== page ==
Most of us are separated by just a few generations from our agrarian past.
My grandfather, Tom Lindsey, raised crops in Covington, Tennessee, while my mother’s side of the family farmed in Colusa County in Northern California. Farmers and ranchers who labor to raise our food have always known the importance of water.
If there’s a silver lining to our drought, it’s clearly showed the reliance we all have on winter rains like we have been experiencing in the last few days. Accurate, long-term rainfall data is key to making educated decisions about climate and water resources.
The home of climatology for San Luis Obispo is Cal Poly. We are blessed to have one of the longest records of climatology in the state of California, stretching back nearly 150 years.
But if Cal Poly wasn’t established until 1901, where did the early data come from?
John Slayton of Azusa, Calif. has researched the history of weather stations throughout the west. According to Slayton, frontier doctor W.W. Hayes moved to San Luis Obispo in 1866 and kept daily temperature and rainfall records that he sent to the Smithsonian Institution.
At the time, Joseph Henry, Secretary of the Smithsonian Institution in Washington D.C., envisioned that storms could be predicted by telegraphing ahead what was on the way.
In 1885, the U.S. Army Signal Corps, the forerunner of the National Weather Service, installed the weather station on top of the Andrews Hotel in downtown San Luis Obispo. When the hotel burnt down, the weather station was moved to various downtown locations including the Andrews bank building, from 1894 through 1927. In 1927 the station was moved to Cal Poly.
For many years the Cal Poly Police Department recorded weather data, mostly because the officers were on duty around the clock. If the temperature fell below freezing in the middle of the night, they contacted the Crop Science Department, which would take steps to protect sensitive plants from frost.
In the recent past, Kim Busby-Porter, water quality management specialist with Cal Poly, reported the rain. Today, the keeper of the official rain gauge is Hilary Olsen and Martha Moak, Irrigation Training and Research Center (ITRC) student employees with guidance by Dr. Stuart Styles.
These bright and dedicated women showed me many types of rain gauges stationed at the ITRC official weather station.
Their standard rain gauge, a type used for more than a century, consists of a large metal cylinder (20 inches high and 8 inches in diameter) with a funnel on top. It drains rain into a narrow tube that has one-tenth the cross sectional area of the cylinder. Hence, the amount of rain is exaggerated by a factor of 10, producing precise rainfall measurements.
A calibrated fiberglass scale is put into the tube and withdrawn. The wet portion of the scale indicates the water depth and amount of rain to one-hundredth of an inch. If more than 2 inches of rain have fallen, the excess water is caught in the outer shell of the cylinder and can be measured later.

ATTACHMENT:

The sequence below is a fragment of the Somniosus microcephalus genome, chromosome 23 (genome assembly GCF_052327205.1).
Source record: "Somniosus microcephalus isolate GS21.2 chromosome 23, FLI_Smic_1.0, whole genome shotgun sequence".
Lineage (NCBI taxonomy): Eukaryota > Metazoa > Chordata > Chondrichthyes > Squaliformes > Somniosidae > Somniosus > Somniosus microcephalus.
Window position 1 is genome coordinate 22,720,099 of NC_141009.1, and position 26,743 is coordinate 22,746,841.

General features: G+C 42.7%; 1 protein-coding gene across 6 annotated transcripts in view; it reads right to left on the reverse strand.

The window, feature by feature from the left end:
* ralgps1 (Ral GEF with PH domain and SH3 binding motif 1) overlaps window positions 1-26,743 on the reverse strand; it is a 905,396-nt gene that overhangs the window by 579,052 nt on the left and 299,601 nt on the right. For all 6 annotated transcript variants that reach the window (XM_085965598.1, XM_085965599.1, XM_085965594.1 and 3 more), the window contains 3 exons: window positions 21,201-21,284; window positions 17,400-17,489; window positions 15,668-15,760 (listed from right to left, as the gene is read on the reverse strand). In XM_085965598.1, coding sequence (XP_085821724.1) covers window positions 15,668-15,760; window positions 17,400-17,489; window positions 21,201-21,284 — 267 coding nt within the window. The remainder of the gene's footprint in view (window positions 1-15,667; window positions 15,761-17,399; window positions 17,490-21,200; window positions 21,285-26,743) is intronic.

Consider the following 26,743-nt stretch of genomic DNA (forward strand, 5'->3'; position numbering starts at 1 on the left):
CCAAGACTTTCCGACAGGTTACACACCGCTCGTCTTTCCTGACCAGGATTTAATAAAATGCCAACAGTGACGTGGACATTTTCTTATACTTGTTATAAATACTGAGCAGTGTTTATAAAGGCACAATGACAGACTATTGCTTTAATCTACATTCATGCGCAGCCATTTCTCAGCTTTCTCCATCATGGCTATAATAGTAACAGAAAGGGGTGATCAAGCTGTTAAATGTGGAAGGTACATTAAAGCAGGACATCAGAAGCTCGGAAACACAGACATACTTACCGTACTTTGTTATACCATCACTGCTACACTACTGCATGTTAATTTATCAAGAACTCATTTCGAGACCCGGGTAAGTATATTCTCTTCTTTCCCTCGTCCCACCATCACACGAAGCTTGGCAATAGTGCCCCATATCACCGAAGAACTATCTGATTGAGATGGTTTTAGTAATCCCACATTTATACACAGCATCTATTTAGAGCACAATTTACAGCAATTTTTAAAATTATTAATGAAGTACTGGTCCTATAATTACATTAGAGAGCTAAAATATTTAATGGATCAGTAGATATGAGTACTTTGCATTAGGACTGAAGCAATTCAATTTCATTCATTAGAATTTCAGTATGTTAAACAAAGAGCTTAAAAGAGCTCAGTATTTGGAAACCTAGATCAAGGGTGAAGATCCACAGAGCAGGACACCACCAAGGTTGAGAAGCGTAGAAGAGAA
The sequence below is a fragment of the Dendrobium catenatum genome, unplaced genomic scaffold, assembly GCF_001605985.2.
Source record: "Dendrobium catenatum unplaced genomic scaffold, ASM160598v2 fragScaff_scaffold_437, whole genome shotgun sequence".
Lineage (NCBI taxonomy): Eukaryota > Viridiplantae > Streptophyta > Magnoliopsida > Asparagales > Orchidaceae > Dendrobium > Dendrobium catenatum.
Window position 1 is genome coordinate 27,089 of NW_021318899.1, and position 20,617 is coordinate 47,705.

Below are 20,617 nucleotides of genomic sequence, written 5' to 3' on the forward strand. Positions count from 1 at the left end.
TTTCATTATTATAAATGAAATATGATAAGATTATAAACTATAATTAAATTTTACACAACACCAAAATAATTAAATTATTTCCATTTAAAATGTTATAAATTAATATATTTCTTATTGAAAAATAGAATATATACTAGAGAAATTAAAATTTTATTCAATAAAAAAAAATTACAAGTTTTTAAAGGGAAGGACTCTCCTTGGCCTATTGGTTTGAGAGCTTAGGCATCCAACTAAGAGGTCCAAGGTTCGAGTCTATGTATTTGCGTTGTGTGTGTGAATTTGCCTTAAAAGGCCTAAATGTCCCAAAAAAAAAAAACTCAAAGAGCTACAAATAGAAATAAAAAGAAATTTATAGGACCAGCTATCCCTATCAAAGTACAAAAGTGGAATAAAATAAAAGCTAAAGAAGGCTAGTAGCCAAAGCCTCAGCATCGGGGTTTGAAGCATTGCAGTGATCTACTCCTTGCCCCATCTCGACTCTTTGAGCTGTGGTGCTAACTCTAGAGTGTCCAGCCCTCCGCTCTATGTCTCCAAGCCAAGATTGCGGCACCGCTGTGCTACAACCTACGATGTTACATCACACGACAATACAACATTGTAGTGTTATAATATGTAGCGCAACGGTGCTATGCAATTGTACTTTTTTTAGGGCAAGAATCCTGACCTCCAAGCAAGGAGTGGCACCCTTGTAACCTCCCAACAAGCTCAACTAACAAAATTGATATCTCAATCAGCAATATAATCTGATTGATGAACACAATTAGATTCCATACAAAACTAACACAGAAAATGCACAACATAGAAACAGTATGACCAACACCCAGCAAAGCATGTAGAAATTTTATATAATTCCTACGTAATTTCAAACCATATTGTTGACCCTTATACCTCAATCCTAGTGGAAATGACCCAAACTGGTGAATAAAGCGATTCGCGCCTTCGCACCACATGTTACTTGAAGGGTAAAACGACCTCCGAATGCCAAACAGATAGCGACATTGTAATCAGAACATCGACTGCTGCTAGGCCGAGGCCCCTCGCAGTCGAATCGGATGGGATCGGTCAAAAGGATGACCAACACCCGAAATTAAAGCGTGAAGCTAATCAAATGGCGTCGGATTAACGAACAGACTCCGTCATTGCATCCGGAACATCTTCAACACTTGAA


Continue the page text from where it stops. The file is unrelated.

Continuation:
Another type of rain gauge utilizes a tipping bucket. It funnels rain into a very small bucket, and when the equivalent of one-hundredth of an inch of rain accumulates, the bucket tips over and drains the water while at the same time activating an electronic switch that records and reports rainfall. The problem with a tipping bucket is during downpours you can lose a small amount of precipitation during each bucket tip, thereby slightly underreporting total rainfall.
The official rain gauge on campus is a weighing type. This gauge captures the rain in a fixed bucket that sits on a sensitive weight scale. The scale translates the accumulated weight of the rain into readings of a hundredth of an inch. The precipitation totals are recorded on an SD card and the data is uploaded to a computer. Once a month, the data is downloaded and sent to the NWS.
Their observations are officially archived and certified by the National Climate Data Center (NCDC). NCDC was designated by the Federal Records Act of 1950 as the official United States archive for climate data records.
Weather data from this station can be viewed at www.itrc.org/databases/precip/
In late January, Ernest Righetti who lived his entire life in Edna Valley passed away. He was an anchor and visionary in the counties’ agricultural community. Everyone who knew him called him Ernie. In 1967 he was the first farmer to raise avocados in our area. He certainly knew the importance of accurate measurement of meteorological data.
Ernie and his sons were and are ardent supporters of the Cal Poly weather station. To keep this vital service going, Ernest Righetti’s family suggests donations be sent for the support and maintenance of the Cal Poly official weather station. To learn more, please visit: www.itrc.org/Righetti/
John Lindseyâs column is special to The Tribune. He is a media relations representative for PG&E and a longtime local meteorologist. He is president of the Point San Luis Lighthouse Keepers. If you have a question, send him an email at email@example.com.